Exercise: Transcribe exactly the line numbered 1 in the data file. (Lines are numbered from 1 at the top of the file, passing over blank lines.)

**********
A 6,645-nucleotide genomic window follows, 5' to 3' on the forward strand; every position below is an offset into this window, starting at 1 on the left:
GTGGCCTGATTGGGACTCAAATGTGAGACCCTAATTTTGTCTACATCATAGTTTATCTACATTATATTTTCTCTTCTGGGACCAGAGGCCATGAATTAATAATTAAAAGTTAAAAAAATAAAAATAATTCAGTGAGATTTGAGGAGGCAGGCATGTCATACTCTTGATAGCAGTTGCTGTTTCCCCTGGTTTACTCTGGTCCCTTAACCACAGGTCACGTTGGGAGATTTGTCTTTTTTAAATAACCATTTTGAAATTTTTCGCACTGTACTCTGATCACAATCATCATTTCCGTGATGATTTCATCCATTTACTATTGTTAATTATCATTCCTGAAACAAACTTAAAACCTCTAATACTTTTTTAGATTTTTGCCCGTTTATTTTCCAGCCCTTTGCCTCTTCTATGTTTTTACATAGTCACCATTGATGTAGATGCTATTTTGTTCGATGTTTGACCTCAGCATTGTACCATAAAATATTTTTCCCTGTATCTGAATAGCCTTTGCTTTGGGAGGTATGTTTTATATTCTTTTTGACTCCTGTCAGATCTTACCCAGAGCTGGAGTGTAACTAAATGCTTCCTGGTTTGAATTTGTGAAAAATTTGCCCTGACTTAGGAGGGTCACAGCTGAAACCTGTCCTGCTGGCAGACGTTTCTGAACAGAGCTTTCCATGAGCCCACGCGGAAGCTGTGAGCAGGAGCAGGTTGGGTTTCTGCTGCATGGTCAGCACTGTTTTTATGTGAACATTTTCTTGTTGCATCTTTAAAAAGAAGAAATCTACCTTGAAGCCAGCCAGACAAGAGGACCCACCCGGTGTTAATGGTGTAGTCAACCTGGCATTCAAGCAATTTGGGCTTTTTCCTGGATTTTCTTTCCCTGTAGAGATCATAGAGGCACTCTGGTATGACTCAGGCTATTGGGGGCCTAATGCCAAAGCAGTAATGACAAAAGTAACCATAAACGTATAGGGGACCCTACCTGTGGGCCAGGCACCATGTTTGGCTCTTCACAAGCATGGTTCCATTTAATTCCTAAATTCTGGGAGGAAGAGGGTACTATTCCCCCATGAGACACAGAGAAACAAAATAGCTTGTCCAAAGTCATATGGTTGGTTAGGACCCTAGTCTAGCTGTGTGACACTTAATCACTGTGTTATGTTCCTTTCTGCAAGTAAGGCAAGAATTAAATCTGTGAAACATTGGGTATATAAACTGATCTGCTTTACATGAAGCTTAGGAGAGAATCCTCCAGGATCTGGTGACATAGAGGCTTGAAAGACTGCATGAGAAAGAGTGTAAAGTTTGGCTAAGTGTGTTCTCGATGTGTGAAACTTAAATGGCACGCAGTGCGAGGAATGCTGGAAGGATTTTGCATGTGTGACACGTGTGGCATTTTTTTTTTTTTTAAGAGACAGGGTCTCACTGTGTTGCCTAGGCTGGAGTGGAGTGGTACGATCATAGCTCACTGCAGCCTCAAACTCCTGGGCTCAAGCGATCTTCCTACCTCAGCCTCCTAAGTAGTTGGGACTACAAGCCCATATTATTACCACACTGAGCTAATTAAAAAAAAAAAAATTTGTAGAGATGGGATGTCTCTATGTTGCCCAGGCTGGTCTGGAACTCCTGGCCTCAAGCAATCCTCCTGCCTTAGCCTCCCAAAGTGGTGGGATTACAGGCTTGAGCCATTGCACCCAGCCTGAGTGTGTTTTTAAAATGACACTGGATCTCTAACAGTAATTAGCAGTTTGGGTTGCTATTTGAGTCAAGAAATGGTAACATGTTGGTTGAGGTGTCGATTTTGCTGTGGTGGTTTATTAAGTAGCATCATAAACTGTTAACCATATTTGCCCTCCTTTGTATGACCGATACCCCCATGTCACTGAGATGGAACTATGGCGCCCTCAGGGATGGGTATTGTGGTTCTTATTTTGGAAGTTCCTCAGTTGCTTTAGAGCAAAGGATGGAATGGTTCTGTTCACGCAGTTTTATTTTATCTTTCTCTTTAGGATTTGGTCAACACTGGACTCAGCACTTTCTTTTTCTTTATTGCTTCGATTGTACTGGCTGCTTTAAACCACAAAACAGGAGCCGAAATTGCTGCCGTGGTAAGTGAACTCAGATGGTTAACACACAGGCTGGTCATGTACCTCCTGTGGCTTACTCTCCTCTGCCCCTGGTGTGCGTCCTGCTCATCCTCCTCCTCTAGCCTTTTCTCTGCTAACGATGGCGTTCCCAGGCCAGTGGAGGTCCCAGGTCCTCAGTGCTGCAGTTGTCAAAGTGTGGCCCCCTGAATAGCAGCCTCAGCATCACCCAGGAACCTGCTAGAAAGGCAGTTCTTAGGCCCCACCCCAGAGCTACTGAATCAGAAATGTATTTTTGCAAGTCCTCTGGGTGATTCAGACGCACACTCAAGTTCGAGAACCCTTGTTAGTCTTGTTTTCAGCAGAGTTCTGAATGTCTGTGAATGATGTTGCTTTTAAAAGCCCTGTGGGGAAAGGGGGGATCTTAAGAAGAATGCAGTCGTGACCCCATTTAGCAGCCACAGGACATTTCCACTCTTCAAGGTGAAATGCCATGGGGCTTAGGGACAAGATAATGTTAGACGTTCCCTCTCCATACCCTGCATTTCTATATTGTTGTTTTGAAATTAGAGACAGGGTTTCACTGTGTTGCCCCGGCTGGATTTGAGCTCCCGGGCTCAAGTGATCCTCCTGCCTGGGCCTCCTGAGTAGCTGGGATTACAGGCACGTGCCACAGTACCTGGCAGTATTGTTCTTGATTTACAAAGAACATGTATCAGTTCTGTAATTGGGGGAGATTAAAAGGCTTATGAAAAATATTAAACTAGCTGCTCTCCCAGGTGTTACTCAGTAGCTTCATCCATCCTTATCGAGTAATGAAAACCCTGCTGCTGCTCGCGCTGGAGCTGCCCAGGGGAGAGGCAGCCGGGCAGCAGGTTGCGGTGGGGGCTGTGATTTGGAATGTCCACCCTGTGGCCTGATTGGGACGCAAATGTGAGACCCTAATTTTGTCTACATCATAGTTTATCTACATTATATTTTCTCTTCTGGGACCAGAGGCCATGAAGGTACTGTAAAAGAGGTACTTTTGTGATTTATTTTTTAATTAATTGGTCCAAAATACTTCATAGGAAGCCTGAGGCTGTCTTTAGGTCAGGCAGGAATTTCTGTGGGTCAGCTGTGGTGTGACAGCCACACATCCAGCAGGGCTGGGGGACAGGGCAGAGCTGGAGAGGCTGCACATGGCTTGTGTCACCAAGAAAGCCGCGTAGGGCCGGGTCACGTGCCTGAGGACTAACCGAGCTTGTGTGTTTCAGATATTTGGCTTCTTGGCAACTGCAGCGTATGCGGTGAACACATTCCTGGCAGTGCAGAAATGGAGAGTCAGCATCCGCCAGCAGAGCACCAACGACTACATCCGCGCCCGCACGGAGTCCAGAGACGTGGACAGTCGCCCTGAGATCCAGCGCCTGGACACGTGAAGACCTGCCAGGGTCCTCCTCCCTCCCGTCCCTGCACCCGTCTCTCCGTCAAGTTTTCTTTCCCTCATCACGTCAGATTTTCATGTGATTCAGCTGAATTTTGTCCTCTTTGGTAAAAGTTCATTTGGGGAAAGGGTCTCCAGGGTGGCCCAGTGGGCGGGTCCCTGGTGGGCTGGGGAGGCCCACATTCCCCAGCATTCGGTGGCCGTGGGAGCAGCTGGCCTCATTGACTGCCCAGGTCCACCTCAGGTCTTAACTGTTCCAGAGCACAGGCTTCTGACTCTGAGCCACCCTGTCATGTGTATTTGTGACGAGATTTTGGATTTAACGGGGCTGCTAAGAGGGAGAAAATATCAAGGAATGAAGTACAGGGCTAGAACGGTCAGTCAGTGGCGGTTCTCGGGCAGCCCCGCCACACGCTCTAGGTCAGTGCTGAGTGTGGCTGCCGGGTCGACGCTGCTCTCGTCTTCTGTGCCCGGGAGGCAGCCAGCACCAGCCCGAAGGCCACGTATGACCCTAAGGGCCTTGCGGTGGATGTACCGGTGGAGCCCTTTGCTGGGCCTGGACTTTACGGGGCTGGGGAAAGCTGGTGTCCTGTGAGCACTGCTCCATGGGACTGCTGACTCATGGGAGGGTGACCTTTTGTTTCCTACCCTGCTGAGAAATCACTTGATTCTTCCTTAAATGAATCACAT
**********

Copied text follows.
A 6,645-nucleotide genomic window follows, 5' to 3' on the forward strand; every position below is an offset into this window, starting at 1 on the left: